|Fisherman bringing in his catch in Siphandone, Laos. Photo: International Rivers Network.|
Plans for the Don Sahong dam in southern Laos have come under renewed fire from environmental activists. This week activists boycotted a regional consultation on the dam, just eight weeks after filing a formal request for an investigation of Mega First Corporation, the company that has the construction contract.
“In short, people do not want the dam to exist,” Duong Pov, deputy governor of Cambodia's Stung Treng district, told Voice of America Khmer this week. “If built, it will affect us. Once it exists, the solutions would be complicated. We do not know what to do to prevent it from happening.”
A total of about a dozen dams are planned for the Mekong River, which extends some 4,000 kilometres (2,500 miles) from China into Burma and then winds its way through Cambodia, Laos, Thailand and Vietnam. Laos is particularly keen on these projects in order to generate electricity for export to Thailand, which they hope will become a major source of foreign currency for the landlocked country which has very little international trade.
The proposed 30 meter high Don Sahong dam is to be situated in Champasak Province, Laos, very close to the Cambodia border. The contract to build the 260 megawatt project was awarded in 2008 to Mega First Corporation Berhad, an a construction company, based in Petaling Jaya, Malaysia. The company is controlled by the family of Goh Nan Kioh, who also happens to have a 50 percent share in Cambrew, manufacturers of Angkor beer, the most popular beer in Cambodia.
On October 20, six environmental non-profits from Cambodia, Thailand and the United States filed a formal complaint against Mega First Corporation Berhad. The groups asked Suhakam, the Malaysian human rights commission, to investigate Mega First's plans for the dam which is to block the Mekong River.
The request was the first time that Suhakam has been asked to investigate a project in another country.
The activists say that the dam will block the main year-round channel that fish use to migrate between Cambodia, Laos and Thailand, harming fish stocks and commercial fisheries, on a river that ranks second in the world for fish diversity after the Amazon.
Ian Baird, a professor of geography at the University of Wisconsin-Madison who studied the impact of the Don Sahong dam in 2009, concluded that the dam’s impact on migratory fish would be certain and irreversible. In addition, the endangered Irrawaddy dolphin – only 85 are believed to be left – would likely go extinct if the dam is built, say experts.
In the petition, the activists also stated that Mega First's proposal is “contrary to accepted principles of international law including the duty to consult with and inform affected communities, the duty to adequately investigate likely significant harms, and the duty to mitigate the harmful consequences of development projects.”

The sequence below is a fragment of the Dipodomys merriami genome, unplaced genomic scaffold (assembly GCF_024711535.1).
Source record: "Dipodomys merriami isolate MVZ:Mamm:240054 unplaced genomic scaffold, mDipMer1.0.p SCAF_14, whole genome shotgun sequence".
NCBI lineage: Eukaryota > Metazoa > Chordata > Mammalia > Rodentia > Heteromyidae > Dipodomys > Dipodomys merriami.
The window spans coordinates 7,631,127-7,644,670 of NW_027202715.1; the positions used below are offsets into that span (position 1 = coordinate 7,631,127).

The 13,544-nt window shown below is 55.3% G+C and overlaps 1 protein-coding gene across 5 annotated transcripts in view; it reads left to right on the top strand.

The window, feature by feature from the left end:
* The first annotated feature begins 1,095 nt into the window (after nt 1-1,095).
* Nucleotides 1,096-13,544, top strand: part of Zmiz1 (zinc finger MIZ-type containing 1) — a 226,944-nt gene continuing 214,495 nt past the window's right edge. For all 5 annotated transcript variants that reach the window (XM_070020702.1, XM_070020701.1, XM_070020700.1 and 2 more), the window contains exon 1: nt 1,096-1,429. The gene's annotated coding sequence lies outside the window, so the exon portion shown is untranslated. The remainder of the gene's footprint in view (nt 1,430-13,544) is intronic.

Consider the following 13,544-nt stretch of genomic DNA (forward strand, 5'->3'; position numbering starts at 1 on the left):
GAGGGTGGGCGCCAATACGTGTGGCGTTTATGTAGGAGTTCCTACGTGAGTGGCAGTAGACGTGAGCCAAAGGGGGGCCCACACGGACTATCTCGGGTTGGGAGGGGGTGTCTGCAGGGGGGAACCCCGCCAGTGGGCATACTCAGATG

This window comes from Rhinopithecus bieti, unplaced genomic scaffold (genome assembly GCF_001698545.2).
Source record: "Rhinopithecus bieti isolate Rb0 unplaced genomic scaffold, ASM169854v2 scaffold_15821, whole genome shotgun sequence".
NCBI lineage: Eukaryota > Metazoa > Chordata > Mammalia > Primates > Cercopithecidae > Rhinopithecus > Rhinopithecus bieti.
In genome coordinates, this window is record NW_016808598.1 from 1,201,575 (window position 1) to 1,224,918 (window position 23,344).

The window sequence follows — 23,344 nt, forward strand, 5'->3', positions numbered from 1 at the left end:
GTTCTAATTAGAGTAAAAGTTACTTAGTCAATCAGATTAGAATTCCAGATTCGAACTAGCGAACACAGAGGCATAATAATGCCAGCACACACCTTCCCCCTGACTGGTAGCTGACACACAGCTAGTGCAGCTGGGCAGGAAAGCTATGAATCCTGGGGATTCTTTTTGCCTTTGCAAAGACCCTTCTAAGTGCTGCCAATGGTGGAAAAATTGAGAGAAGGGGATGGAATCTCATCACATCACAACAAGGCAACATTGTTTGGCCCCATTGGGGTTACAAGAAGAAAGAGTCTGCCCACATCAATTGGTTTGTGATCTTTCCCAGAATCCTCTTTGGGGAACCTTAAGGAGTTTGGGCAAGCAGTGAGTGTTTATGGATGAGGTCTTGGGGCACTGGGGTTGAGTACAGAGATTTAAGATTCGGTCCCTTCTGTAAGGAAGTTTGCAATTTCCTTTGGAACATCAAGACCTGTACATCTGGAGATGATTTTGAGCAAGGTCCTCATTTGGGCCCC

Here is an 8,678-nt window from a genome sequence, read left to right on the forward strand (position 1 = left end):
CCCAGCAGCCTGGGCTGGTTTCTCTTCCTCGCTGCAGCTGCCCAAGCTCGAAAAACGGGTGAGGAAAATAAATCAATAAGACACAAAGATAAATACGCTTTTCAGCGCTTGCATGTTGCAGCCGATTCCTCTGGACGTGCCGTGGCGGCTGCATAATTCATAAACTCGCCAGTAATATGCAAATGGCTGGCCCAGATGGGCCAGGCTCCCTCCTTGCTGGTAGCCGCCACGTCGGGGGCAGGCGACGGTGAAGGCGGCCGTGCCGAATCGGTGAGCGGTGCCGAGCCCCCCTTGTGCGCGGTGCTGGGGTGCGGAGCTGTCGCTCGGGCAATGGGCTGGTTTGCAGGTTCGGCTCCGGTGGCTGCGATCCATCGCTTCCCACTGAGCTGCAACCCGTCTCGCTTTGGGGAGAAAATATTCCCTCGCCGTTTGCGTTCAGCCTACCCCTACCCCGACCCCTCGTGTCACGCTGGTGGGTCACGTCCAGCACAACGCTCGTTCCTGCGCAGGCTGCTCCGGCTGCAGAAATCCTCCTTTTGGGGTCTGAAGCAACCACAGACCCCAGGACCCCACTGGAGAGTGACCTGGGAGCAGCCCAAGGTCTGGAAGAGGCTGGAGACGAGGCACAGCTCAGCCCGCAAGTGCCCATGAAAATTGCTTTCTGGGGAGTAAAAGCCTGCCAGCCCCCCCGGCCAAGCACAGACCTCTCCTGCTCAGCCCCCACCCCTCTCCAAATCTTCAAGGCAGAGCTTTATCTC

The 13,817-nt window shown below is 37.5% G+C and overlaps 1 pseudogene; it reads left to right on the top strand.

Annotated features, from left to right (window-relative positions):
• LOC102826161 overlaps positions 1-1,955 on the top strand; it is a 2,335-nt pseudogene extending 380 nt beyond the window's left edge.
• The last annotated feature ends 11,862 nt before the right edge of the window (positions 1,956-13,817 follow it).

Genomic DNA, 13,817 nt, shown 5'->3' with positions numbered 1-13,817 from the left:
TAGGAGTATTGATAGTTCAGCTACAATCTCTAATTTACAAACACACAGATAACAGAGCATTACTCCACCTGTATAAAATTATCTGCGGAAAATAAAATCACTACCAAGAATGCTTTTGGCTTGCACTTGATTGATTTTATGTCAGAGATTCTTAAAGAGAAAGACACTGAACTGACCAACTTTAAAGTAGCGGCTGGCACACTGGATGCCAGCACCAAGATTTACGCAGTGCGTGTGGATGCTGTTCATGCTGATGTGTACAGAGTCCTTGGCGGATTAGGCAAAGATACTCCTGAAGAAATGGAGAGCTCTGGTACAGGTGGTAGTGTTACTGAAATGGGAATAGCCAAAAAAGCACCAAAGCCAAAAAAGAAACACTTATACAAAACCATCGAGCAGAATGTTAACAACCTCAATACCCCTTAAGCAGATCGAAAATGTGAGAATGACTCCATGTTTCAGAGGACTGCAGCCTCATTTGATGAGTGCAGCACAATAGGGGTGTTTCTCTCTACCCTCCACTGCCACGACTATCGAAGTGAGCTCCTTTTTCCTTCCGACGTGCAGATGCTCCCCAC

“Most of my people fish as a way of life. It is how they feed their families and earn a living,” Huot Seng, the chief of Loe village, told reporters after the request was filed. “But when the company comes to build the Don Sahong [p]roject, they never ask about the fish. They just tell me there will be no problem.”
Yeong Chee Neng, Mega First's director for the Don Sahong project, says that the project will help the local community. “It will be better because the dam will make it possible for more fish to swim up and down, and that has been proven by our consultants and experts. . . If we wouldn't know what we are doing, we wouldn't do it. We wouldn't do anything that is not good for the people.”
The activists ridiculed Yeong. “How can their argument be that? That the fish can move and migrate through these bypasses?” Chhith Sam Ath, executive director of NGO Forum in Phnom Penh, asked the Cambodia Daily. “Do they have traffic lights for fish so that they can go through the bypasses?”
Earth Rights International, a Thai NGO, notes that the company has not conducted any transboundary impact assessments. And Yeong has refused to provide Cambodia newspapers with copies of the environmental impact assessments of the dam, saying that it was up to the discretion of the Laos government to release it.
A regional consultation on the dam was scheduled for December 12, but none of the activist groups attended. "The Lao government has clearly stated they intend to proceed with the Don Sahong dam, in spite of the ongoing prior consultation process," Ame Trandem, southeast Asia programme director for International.Rivers, told the Bangkok Post. "With this attitude, it is difficult to see how the process can be anything more than a rubber stamp."